William I created a Great Council made up of bishops and barons. Nobles were not allowed to make war on one another; all men had to keep “the king’s peace”.
All the king’s vassals were registered in the Domesday Book and William I could now see to it that they all performed their military service. Thus the feudal registration of 1086 consolidated the position of the conquerors.
How the Norman Conquerors Lived in England.
The new masters were strangers in the country. They had different manners, customs and laws from those of the conquered people. They spoke a foreign tongue and the Anglo-Saxon peasants could not understand their speech. The Normans did not feel safe in the conquered country for they could be attacked at any time. So they were compelled to build large thick stone-walled castles for defense. The castle dominated over the country round. Some of the massive strong towers built by the Normans can be seen in England today, like the White Tower of London Tower.
The Normans spent their childhood and youth in military training and as they grew up they spent their time in wars or feasting with guests in the halls of their castles.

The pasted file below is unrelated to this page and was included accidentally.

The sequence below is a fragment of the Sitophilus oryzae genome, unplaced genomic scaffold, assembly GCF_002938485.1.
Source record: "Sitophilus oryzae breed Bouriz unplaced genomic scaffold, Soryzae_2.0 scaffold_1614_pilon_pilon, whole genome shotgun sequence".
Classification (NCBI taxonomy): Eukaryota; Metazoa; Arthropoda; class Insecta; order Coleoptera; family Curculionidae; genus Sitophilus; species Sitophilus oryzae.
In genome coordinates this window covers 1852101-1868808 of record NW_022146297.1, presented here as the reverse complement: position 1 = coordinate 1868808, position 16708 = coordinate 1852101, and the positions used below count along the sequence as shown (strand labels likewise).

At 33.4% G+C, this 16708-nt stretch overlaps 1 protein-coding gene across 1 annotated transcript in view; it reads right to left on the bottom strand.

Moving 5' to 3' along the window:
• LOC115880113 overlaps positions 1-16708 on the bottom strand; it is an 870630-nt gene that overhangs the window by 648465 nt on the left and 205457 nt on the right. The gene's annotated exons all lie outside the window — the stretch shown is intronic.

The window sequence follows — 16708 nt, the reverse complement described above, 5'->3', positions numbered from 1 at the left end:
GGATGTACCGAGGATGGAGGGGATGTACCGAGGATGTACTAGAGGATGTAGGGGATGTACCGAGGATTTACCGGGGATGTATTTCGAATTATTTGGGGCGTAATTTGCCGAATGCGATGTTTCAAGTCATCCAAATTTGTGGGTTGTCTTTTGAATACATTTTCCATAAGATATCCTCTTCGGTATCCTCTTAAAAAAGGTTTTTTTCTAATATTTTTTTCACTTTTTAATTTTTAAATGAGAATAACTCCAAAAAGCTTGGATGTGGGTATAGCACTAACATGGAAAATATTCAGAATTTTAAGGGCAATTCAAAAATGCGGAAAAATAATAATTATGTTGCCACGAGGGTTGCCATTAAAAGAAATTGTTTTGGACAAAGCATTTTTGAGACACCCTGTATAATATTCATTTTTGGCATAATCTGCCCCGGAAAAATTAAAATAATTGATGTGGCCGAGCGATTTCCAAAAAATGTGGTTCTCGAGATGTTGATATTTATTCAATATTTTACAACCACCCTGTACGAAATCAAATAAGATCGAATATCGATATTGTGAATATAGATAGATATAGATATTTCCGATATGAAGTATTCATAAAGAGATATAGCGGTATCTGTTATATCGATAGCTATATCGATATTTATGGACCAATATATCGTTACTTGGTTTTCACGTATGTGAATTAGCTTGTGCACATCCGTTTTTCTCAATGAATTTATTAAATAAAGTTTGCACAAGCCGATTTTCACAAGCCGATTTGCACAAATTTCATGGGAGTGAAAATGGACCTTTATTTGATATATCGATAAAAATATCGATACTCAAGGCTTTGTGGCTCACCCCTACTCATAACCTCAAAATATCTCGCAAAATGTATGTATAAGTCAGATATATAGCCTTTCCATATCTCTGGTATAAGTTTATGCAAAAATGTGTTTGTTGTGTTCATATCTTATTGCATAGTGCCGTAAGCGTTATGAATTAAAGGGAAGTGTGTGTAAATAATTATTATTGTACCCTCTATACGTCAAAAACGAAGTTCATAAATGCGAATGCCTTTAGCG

The Norman lords were fond of the tournament and hunting.
Effects on the Language.
The victorious Normans made up the new aristocracy and the Anglo-Saxon people became their servants. The Norman aristocracy spoke a Norman dialect of French, a tongue of Latin origin, while the Anglo-Saxons spoke English, a tongue of Germanic origin.
Norman French became the official language of the state. It was the language of the ruling class. All the official documents were written in French or Latin.
Words of Germanic origin make up the basic vocabulary of modern English. In modern English simple everyday words are mostly Anglo-Saxon like “eat”, “land”, “house” and others.
But as there were no English words to describe the more complicated feudal relations, many words were adopted from the French language. For example, “manor, noble, baron, obey, council, court, crime, arms, troops, navy, battle” and other words characterizing the way of life and customs of the Norman aristocracy.